Thriving in deep euro waters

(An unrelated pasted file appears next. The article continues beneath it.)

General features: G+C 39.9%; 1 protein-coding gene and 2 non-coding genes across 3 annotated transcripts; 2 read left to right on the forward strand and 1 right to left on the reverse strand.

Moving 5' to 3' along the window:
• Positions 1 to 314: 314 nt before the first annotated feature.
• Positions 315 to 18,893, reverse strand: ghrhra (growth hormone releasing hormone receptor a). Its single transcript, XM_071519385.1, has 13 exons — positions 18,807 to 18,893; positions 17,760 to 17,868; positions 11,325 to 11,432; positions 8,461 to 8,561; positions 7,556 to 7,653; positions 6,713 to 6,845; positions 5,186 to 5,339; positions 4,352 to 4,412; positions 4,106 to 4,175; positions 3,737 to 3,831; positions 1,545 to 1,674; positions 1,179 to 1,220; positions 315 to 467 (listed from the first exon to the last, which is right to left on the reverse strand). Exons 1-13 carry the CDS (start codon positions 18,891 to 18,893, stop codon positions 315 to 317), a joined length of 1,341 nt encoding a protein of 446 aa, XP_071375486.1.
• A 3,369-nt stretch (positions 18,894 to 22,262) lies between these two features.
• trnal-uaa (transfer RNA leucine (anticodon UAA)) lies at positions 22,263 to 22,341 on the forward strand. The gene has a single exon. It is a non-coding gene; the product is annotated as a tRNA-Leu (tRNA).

Hatching sea bass and bream in the waters off Greece has made a small fortune for Christos Giannopoulos and he attributes much of his success to the euro. The former tutor of modern Greek at the University of Sydney, Australia, returned to his native country after 15 years when he became convinced in 1988 that Greece was serious about reforming its highly regulated economy. To qualify to exchange its 2,650-year-old drachma for Europe’s new single currency, Greece had to tame rampant inflation, cut its huge budget deficit, achieve currency stability and modernize a turbulent economy where an estimated 40 percent of business was conducted on the black market. «The fact that we would not have the jeopardy of the exchange rate helped our business utterly,» said the 56-year-old fish farmer based in Patras, Greece. He grew Riopesca SA, from 15 employees in 1990 to a stock exchange-listed company with 120 employees eight years later and earned 8 million euros ($9.81 million) when he sold his shares in 1998. With Greece set to join the euro in January 2001, Giannopoulos then started a second fish business, Andromeda SA. Now freed of exchange-rate risk and with lower business costs, it had 17 million euros annual turnover in 2003 and marketed 3,500 tons of sole, bream, bass and other fish throughout Europe and to the United States and Israel. «Using the euro as our currency… we feel as if we are selling in our own country,» he said. His is the kind of success story that businesses in Estonia, Lithuania and Slovenia – already en route to following Greece as the next countries to join monetary union – would like to replicate. They linked their currencies to the euro earlier this month with a view to adopting the currency in 2007. The biggest new EU members, Poland, Hungary and the Czech Republic, are lagging further behind in their preparations. Getting Greece ready to adopt the world’s second-largest currency required sheer determination but brought quick rewards, according to former government officials who led the effort. «It began a Golden Era for Greece,» said Gikas Hardouvelis, economic adviser to Prime Minister Costas Simitis from 2000 to 2004 sitting in his new National Bank of Greece office. Today Greece is one of the fastest-growing economies in the 12-nation eurozone, second only to Ireland. Its average annual growth rate has almost doubled to 4.2 percent this decade up from 2.2 percent average in the early to mid-1990s. Ten years ago, the Greek economy was on the rocks. Tax collection was in a shambles. A bloated civil service meant half of state budget revenues went to salaries and pensions and much of the rest to pay interest on public debt, which reached 110 percent of GDP in 1993 and was forecast to rise to 150 percent. Skepticism about privatization and fiscal reforms was rampant. Then there was a speculative attack on the drachma in May 1994. «It was hell. The sky fell in on our heads,» said Yiannis Stournaras, economic adviser to the Greek central bank and then to the Ministry of Economics and Finance from 1989 to 2000. Certainly, none of the new EU members face such a dire situation. The biggest countries all face problems getting their annual budget deficits down to the euro adoption criteria of under 3 percent of GDP and heading toward balance. Still Greece offers valuable lessons on how to push reforms forward. It was the 1994 drachma attack that galvanized the country, former officials said. Determined to avoid reigniting inflation, they defied markets and International Monetary Fund suggestions to devalue and instead accelerated lifting capital controls and pushed harder for aggressive budget reforms. On the fiscal front, nationwide strikes failed to stop a 1994 budget that limited state pay raises to only half the annual inflation rate and combated tax evasion. In late 1996, Prime Minister Costas Simitis stood firm when farmers blocked roads and held up food supplies for nearly four weeks to demand crop subsidies, lower petrol costs and tax breaks on tractors. «It was a matter of life or death to achieve these goals,» said Stournaras. On the monetary front, Greek central bank governor Lucas Papademos, now vice president of the European Central Bank, raised the Lombard short-term bank rate to a record 26.5 percent in May 1994, and the overdraft rate hit 180 percent to defend the drachma. Throughout the 1990s, the central bank pushed up interest rates, occasionally quite sizably, to strengthen the drachma and quash inflation. As markets matured by the decade, it added the extra tool of currency intervention. Before long, there were rewards. «By 1995, it was becoming obvious to the market that Greece was serious in making it into the eurozone, and bond spreads narrowed,» said Hardouvelis. Inflation fell to single digits in 1996 and Greece was able to issue its first 10-year bond. The electorate also started to display support. Doctors and lawyers were targeted in a tax-evaders program which raised public confidence that all sectors of society were paying the price. No shock therapy Tax collections rose sufficiently to make supplemental payments to poor pensioners. Seventy percent of Greeks backed joining the euro currency by 2000. It was teamwork, not shock therapy, officials said. «The main lesson for the new EU members is that policies need to work in tandem,» said Greece’s central bank president, Nicholas Garganas. From the early 1990s central bankers, government ministers, key business people and unions worked closely together to identify how to make reforms while cushioning their impact on society’s weakest. Union leaders agreed to wage restraint. The third part of the Greek program was privatization. Nine state-owned companies were sold between 1994 and 1997, rising to 24 in the three years ending in 2001. Ten percent of banking assets were privatized as well as flagship names such as the Greek telephone company OTE and the Hellenic Exchanges stock and futures markets. «There were radical changes,» said Spiros Travlos, who headed the effort as general secretary at the Finance Ministry. The government offered early retirement programs, assumed companies’ pension debt and wrote three-year employment protection clauses into the privatization agreements. By March 1998, Greece met none of the criteria needed to adopt the euro currency, namely a budget deficit below 3 percent, inflation and interest rates that are only a small amount above the lowest in EU countries and liberalized markets. But it was sufficiently on course to join the Exchange Rate Mechanism, where a country for at least two years links its currency to the euro as a test. Greece devalued by 12 percent just before joining ERM to give the drachma leeway to appreciate as confidence grew it would be ready for monetary union. At midnight January 1, 2001, Greece was celebrating. Political courage not to delay reforms until a better day was the secret, said Nick Sikiaridis, who headed Greece’s public debt management agency in the late 1990s and now is treasurer at Portuguese-owned Nova Bank in Athens. «Because tomorrow never comes.»